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Last Updated: Thursday, 29 June 2006, 15:05 GMT 16:05 UK
Open net calls fall on deaf ears
Person using laptop
Critics fear the plans could lead to limits on consumer choice
Internet campaigners have failed in a bid to prevent plans for a so-called "two-tier" internet from going ahead.

A US Senate committee has approved a bill which aims to let internet service providers provide some customers - and companies - with preferential services.

Under the plans, providers would be allowed to give customers faster internet access for a fee.

"Net neutrality" campaigners have attacked the plan, saying there should be equal access for all web users.

The critics argue that the wildfire growth of online services has been driven by the ability to deliver services to anyone.

If telecoms firms could block or slow down access to their customers unless services providers paid extra, that would be threatened, they say.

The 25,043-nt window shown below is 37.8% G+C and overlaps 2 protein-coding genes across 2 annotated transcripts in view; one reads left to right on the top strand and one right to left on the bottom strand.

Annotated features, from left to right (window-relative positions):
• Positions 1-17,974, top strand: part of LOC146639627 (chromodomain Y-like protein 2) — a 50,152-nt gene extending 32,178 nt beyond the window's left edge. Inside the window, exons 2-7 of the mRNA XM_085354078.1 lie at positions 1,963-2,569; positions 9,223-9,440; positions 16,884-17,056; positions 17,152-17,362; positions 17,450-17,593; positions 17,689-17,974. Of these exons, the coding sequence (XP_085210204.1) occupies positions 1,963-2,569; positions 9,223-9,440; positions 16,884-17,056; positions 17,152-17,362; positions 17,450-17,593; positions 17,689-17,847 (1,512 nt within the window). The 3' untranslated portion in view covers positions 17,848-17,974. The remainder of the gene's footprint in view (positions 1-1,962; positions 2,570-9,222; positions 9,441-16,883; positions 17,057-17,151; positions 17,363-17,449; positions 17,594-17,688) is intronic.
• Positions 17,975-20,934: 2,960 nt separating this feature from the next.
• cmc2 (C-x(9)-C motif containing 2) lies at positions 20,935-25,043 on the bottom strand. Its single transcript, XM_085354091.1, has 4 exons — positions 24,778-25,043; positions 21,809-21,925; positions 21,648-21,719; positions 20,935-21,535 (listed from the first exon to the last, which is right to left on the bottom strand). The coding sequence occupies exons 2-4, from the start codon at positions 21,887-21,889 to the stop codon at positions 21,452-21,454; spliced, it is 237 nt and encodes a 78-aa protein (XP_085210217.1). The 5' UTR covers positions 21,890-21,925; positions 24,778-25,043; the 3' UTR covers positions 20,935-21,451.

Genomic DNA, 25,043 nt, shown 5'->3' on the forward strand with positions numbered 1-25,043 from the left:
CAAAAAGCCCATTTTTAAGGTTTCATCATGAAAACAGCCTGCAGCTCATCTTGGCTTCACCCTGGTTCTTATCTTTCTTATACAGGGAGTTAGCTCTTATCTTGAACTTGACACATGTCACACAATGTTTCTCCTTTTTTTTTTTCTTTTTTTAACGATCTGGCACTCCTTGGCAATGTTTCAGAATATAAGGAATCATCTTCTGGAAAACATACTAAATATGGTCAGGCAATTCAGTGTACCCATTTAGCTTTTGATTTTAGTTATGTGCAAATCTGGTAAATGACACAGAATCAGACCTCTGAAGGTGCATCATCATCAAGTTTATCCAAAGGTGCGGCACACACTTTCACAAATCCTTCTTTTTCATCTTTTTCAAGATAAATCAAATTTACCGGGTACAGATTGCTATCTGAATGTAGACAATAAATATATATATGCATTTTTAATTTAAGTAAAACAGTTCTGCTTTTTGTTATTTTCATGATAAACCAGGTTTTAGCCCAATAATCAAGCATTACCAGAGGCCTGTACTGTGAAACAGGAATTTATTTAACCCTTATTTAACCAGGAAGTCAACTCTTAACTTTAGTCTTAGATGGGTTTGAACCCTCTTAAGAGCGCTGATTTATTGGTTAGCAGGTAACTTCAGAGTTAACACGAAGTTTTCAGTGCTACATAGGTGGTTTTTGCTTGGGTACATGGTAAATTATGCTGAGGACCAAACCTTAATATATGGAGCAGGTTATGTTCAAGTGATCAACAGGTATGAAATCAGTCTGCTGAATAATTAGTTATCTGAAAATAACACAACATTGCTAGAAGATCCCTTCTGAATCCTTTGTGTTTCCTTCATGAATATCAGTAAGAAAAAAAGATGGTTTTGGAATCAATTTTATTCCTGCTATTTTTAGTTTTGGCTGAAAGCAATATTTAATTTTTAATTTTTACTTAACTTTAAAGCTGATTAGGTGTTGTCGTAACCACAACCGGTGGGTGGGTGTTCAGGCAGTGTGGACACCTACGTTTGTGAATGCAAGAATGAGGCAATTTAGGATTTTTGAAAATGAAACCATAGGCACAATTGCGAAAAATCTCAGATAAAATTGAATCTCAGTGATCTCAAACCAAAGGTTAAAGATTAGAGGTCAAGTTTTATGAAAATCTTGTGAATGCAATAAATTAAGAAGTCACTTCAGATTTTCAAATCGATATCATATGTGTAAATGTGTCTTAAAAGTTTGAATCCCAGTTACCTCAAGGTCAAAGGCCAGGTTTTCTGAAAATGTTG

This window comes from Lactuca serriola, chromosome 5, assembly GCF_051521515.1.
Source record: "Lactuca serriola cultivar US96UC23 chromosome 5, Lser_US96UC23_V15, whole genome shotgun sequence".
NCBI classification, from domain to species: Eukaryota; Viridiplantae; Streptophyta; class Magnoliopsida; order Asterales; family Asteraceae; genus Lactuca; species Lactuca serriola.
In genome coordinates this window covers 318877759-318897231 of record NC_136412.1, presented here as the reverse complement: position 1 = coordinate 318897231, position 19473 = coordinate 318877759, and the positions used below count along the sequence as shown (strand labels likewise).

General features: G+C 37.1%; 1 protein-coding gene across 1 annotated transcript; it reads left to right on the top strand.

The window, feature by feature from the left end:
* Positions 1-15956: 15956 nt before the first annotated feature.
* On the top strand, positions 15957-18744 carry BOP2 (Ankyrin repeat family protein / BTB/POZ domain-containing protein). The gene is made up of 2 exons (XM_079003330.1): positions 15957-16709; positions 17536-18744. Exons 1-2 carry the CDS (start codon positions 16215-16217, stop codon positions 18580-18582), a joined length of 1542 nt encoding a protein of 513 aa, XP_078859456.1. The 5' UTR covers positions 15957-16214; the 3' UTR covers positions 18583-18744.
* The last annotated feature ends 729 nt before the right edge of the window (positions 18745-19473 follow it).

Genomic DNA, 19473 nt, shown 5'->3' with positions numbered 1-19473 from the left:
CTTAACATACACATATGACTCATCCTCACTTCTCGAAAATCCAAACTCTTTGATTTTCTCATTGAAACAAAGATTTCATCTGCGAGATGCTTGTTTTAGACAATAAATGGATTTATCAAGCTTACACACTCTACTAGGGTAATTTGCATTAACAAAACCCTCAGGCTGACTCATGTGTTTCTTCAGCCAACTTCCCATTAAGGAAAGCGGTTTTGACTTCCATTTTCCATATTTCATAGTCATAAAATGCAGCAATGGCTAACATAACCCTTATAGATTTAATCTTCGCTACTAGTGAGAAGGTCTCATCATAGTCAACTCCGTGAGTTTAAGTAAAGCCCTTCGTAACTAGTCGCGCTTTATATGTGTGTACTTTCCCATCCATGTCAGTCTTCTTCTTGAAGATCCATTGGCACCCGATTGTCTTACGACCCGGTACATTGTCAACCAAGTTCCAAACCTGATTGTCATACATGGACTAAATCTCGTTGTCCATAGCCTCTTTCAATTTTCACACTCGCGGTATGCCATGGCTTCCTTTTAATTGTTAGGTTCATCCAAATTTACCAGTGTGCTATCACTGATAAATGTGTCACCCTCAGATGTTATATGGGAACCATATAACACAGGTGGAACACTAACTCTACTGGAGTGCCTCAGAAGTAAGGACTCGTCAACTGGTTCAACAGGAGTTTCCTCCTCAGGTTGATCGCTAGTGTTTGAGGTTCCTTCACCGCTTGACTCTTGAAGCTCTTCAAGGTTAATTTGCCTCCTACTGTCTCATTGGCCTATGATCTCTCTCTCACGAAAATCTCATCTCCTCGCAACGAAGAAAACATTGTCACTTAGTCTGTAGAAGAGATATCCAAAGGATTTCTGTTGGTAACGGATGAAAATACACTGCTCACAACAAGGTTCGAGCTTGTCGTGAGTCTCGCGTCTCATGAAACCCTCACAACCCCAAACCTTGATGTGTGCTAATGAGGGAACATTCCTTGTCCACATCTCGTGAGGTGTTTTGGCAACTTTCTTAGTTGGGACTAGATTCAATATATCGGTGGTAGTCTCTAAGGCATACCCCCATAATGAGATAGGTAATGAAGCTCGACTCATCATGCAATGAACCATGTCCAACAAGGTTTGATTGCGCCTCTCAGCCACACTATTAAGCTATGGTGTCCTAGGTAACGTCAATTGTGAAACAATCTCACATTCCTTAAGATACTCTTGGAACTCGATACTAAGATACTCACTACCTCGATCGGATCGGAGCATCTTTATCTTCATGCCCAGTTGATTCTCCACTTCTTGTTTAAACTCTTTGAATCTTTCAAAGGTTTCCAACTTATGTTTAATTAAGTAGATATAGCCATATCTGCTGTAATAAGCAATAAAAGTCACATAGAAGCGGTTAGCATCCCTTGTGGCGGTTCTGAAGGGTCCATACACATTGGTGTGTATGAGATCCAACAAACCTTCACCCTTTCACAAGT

After a three-day hearing, the committee rejected an amendment from Republican senator Olympia Snowe and Democrat Byron Dorgan which aimed to prohibit phone and cable companies from limiting access to their high-speed internet networks based on site content or financial arrangements.

"What's at stake is the internet in the 21st century," said Ms Snowe. "This is the preservation of digital democracy."

Limited access?

Hundreds of interest groups - including Google, eBay and Amazon - have been lobbying for protection from any moves by broadband providers to limit the access of customers.

The proposals aims to make it easier for telecoms firms to offer video services around America by replacing 30,000 local franchise boards with a national system overseen by the Federal Communications Commission (FCC).

Supporters claim it will save consumers money, while critics fear it will see net providers decide which websites and services customers can visit and use.

The bill has already won backing in Congress, but Senator John Kerry, who supports the Snowe amendment, has threatened to delay it with a filibuster - a method used to delay or postpone the passage of legislation.


SEE ALSO
Defeat for net neutrality backers
09 Jun 06 |  Technology
Web inventor warns of 'dark' net
23 May 06 |  Technology
Why the net should stay neutral
12 Feb 06 |  Technology
Towards a two-tier internet
22 Dec 05 |  Technology
Iceland comes first in broadband
13 Apr 06 |  Technology

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